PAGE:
An American associate professor of media design is perhaps not the first person who comes to mind as the driving force behind an effort to test the limits of European data protection law, but there you go.
David Carroll, who teaches at the New School’s Parsons School of Design in New York City, is partway through a multiyear legal battle to reclaim his personal data from the now-defunct and bankrupt yet still quite infamous British data analytics company Cambridge Analytica.
But what started out as an exercise of academic curiosity about political profiling has blossomed into an all-consuming project to shine a light on what Carroll calls the “promiscuity” of online data collection and third-party data-sharing relationships.
On Wednesday, Carroll won a minor victory when SCL, Cambridge Analytica’s parent company, pled guilty to breaking British data laws for failing to hand over Carroll’s data. What’s left of Cambridge Analytica – the company filed for bankruptcy in May – was fined £15,000 (roughly $19,000) by the United Kingdom’s Information Commissioner’s Office (ICO).
But how exactly did a US citizen become such a central figure in Cambridge Analytica’s demise?
Down the rabbit hole
In January 2017, even though he’s not a citizen of the United Kingdom, Carroll filed a subject access request with Cambridge Analytica to get a copy of his data. (This request happened more than a year before the Cambridge Analytica scandal hit the fan for Facebook in March 2018).
A few months later, the company sent Carroll a smattering of 200 or so data points they had on him – his voter registration file, his historical participation in elections, his propensity to vote – but it clearly wasn’t everything they had. When Cambridge Analytica was still kicking, the company used to brag about how it had up to 5,000 data points on more than 200 million US voters. There was also no information on where Cambridge Analytica sourced its data or who else the data may have been shared with.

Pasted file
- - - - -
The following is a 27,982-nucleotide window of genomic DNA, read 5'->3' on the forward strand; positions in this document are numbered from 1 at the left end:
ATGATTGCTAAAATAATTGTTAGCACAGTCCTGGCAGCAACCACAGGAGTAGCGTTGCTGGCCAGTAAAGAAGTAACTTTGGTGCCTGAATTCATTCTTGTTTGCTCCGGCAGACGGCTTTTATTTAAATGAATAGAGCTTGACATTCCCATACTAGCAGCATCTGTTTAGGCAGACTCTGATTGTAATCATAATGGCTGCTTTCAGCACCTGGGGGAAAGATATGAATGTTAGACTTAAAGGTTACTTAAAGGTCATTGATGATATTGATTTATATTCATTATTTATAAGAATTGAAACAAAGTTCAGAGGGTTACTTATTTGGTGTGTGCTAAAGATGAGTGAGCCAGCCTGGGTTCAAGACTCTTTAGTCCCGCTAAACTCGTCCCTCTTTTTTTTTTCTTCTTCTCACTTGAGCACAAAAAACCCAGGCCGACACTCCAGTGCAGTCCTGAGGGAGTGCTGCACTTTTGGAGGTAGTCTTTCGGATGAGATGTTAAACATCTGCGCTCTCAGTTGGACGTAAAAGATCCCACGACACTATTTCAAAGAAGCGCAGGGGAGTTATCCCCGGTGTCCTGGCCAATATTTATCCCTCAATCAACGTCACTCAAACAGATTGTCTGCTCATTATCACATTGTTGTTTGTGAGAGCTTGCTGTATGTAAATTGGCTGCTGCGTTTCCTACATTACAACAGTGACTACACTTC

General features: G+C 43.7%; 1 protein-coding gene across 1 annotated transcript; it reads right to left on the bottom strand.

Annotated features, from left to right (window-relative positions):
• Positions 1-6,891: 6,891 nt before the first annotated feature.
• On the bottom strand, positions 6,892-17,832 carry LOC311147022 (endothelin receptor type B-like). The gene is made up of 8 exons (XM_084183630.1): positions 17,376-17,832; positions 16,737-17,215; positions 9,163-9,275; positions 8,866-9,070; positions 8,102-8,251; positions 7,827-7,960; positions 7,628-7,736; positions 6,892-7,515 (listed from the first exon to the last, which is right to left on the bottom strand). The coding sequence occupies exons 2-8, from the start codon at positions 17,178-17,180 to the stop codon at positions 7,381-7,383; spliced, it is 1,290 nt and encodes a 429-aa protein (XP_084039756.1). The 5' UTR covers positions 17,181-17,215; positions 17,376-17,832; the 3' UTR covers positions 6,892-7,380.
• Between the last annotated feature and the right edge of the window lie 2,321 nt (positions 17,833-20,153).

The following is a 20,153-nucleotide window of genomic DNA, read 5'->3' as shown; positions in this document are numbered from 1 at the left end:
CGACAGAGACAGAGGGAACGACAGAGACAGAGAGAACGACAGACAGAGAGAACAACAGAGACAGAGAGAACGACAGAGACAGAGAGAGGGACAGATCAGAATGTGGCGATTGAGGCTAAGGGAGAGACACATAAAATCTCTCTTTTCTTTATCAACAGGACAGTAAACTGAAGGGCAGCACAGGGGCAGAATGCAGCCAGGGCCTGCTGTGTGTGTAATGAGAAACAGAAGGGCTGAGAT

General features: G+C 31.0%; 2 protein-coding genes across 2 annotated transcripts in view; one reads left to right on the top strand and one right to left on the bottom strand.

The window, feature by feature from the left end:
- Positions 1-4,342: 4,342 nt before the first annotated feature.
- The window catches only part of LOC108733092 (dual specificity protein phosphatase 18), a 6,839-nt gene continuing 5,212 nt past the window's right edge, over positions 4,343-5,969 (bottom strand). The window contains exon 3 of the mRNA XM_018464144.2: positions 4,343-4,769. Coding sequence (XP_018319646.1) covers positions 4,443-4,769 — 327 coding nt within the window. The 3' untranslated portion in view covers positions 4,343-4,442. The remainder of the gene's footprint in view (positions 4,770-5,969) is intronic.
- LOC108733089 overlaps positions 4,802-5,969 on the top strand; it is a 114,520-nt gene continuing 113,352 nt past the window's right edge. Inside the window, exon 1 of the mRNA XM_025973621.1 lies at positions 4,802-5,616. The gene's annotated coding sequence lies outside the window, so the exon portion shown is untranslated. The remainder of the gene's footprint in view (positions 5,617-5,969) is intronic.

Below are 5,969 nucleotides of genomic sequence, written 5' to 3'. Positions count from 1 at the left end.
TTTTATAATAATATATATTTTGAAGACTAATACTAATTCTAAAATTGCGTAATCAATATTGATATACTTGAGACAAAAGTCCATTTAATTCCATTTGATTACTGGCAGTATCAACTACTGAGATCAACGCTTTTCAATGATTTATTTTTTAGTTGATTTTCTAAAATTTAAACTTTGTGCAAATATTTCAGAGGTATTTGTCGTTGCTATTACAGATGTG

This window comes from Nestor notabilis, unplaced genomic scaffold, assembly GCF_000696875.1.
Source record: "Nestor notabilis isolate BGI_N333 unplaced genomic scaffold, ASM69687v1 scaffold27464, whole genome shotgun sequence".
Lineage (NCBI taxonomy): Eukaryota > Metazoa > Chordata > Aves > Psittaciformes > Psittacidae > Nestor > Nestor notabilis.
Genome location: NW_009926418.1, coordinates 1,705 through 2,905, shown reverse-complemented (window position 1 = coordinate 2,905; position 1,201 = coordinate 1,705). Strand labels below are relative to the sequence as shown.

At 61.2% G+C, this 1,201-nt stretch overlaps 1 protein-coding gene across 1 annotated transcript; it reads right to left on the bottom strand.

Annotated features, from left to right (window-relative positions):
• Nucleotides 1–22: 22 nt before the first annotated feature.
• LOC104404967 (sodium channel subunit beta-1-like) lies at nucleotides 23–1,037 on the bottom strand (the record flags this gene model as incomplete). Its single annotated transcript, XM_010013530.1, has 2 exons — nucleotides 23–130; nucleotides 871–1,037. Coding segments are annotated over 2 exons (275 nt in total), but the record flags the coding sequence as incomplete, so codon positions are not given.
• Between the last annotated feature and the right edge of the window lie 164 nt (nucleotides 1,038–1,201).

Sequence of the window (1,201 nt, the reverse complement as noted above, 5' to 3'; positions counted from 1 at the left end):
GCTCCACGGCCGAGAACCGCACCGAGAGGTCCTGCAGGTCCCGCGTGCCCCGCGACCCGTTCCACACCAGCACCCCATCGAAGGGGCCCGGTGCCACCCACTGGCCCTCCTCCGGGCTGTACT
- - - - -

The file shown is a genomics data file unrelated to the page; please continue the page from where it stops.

Carroll filed a complaint with the ICO, the ICO agreed with his thesis that Cambridge Analytica was holding out and the company was ordered to fork over Carroll’s complete data profile, but it still refused on the grounds that Carroll wasn’t a UK citizen, So, the ICO took the company to court. It was a big surprise when the guilty plea came in, though, Carroll told AdExchanger.
“Throughout this whole process, SCL has failed to cooperate, they’ve been evasive, they’ve been misleading and we were all expecting a plea of not guilty – but what’s really crazy about this is that they’d rather be called criminals than just disclose the data,” he said.
Perhaps that’s because Cambridge Analytica data is still being used, likely by ex-staffers starting new business ventures, even though Cambridge Analytica the company is no more.
“We know this because we have GitHub code that shows them connecting to old databases,” Carroll said. “A company is not shut down if former employees can still use assets that are just sitting there in the cloud.”
The fight continues
It’s all a bit dramatic. But now, in between semesters at Parsons and the lull between the recent guilty plea and the upcoming trial, Carroll’s had a little time to reflect on his experiences and the road not taken.
Back in 2014, Carroll was trying his hand at being a bit of a tech entrepreneur himself. With backing from Hearst, he and a small team built a machine learning API that could index and analyze images, a bit like Pinterest for magazine archives. Although the initiative didn’t pan out, Carroll recently realized that it weirdly gave him something in common with Aleksandr Kogan and the other academic researchers at Cambridge University who collected Facebook friend data and sold it to Cambridge Analytica.
“In hindsight,” Carroll said, “we were connecting to Facebook, too, and I did have that same moment of, ‘Hey, if you plug into Facebook’s social graph, look at all the data you can get!’ – but then I thought, ‘No, this is completely invasive.’”
But here’s the real takeaway from Carroll’s experience: US-based companies shouldn’t look at the privacy winds a blowin’ as some radical European thing.
When the California Consumer Privacy Act goes into force on Jan. 1, 2020, companies will be compelled to disclose all of the consumer data they collect, including naming third parties the data was shared with. The minimum fine for infractions is $1,000 per person, per violation. A similar clause could also easily make it into a federal privacy law when the time comes.
“Dealing with these requests will be something companies have to get a handle on,” Carroll said. “But, really, it’s also an opportunity for them to decide whether the data they have is an asset or whether it’s actually a liability.”